Now if you've followed me this far and have checked out that first link, you're probably wondering where in heck the baby oil came into play. The original technique tutorial I found used Gamsol or Odorless Mineral Spirits. As my 3 year old daughter will poke her fingers into just about anything and then ask about it, I knew it was a bad idea. After reading several posts about people using Baby Oil instead, I figured it was at least worth a try. Baby oil is essentially just a scented mineral oil, so I don't worry so much about those little fingers. The thought of her getting her fingers in OMS, which is a solvent, makes my heart go pitty pat in not a good way.
That being said, I use a bit of 100% cotton batting well saturated in baby oil in the bottom of a stage 1 baby food jar. The 3 year old has a 11 month old baby brother, so I've got a stock pile of those right now. I can honestly say that I'm thrilled with the results I'm getting. The images don't even look like they've been "penciled". And, not at all to my surprise, my daughter had her fingers in the jar poking at the baby oil soaked batting in nothing flat. There are days when I swear the girl can teleport! She spent a few hours with her hands smelling of baby oil and I was reminded that she can reach considerably farther than I expect on any given day.
Let's talk usability. I highly recommend you take the time to sit down and make up a color swatch chart. I invested about a half a day. Keep in mind that I'm working with the restraints of a toddler and a pre-schooler. You can probably accomplish the same thing in half the time. I created the swatch chart in Excel and after a bit of tweaking, printed it off. I used four columns as my pencils are in a tin with four trays. Each column matches a tray, so I can instantly find the color I need.
My prismas did not come in this color order. They came in some order that I'm sure makes perfect sense to Sanford's packing and shipping department. However, they very thoughtfully included an information booklet that had the colors listed in this order. Since this order groups color families and like colors making it easy to pick shading colors, I spent the better part of an hour rearranging.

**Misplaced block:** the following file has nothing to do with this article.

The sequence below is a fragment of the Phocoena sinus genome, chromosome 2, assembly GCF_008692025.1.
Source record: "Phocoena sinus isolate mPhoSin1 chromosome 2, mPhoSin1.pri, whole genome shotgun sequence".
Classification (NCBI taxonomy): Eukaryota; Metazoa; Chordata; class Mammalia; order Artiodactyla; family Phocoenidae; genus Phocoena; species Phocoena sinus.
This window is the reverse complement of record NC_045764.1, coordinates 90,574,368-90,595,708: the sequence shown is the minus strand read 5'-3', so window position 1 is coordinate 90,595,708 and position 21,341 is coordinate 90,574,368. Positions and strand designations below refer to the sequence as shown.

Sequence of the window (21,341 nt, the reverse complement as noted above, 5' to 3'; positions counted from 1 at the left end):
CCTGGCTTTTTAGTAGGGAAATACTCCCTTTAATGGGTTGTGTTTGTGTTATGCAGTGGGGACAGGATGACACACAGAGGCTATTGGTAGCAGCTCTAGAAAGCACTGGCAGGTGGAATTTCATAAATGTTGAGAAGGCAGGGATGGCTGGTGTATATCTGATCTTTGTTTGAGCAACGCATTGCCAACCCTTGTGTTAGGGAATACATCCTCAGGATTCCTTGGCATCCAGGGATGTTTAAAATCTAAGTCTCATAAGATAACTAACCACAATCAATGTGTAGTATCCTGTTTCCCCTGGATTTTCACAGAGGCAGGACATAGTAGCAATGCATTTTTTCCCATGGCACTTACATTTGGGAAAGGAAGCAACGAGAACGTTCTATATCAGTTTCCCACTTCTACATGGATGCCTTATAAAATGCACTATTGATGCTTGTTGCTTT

I sacrificed a sheet of my Gina K Pure Luxury Base Weight cardstock in order to create my chart. I highly recommend you use a sheet of the cardstock for your chart that you will be using for the majority of your coloring. Your chart should reflect the color, tone and blending that you will get when working on a larger project. You'll be tempted to grab a sheet of cheap sacrificial cardstock to make the chart, but seriously, use the good stuff. You'll be happy you did in the long run.
Here's my setup. I've used my color chart and a piece of paper I'm planning for the card to make color choices for my images.
Application is as simple as pushing the paper "stump" into the cotton batting until it absorbs some of the oil. The batting should be saturated, but you don't need a puddle hanging out around it. Take your time and play with how long you need to poke the batting with the stump to get enough oil to move the color. You can get too much baby oil on the stump and things will get a bit oily. To be honest, I really only have a problem with this when I'm using a lower grade of cardstock for my images. I moved to Gina K's base weight Pure Luxury (my new bestest cardstock ever) and my results increased dramatically with less oil overall.
If you do get too much oil on the stump, give it a rest for a few seconds so the stump has time to absorb the excess. If you're impatient, or the baby is wailing his cute little head off because you decided to blend one small area before you give him a bottle (don't ask me how I know about that, okay? ), give it a quick scrub on your sand paper and try again.
Most tutorials I've found have you laying down a heavy line around the outer edge of the image. I'm not a huge fan of the very light to white centers that this technique gives me. For me, I've found that a light coloring gives me a smooth base to layer and shade on. Additionally, I've found that most of the info sites have you doing just one area at a time. I prefer to do a quick pencil of the entire image and then return to blend and shade. Keep in mind the constraints I'm working under. It's frequently easier for me to do a bit of pencil work on several images while I'm keeping watching on kiddos playing in the yard. Technique and style is often a product of environment. That being the case in my situation, I can easily show you before and after shots of coloring and blending. The left is penciled, the right is blended and shaded. Click for larger on both. The images are Huggybellas from Stamping Bella
Final Notes - I'm given to understand that the OMS will produce better results than the baby oil, so if you're comfortable having that around, definitely give it a try. I've been doing some research online trying to find a more eco (and kid) friendly option. I found a product called Zest It! in the UK. It's made, not at all surprisingly, of the oils from orange peel. I haven't ordered any yet as I've been trying to find something a bit more "local". I am very tempted though as their product details include specific information on using it to blend pencils. They've even bottled it in smaller containers as a "pencil blend". VERY tempting.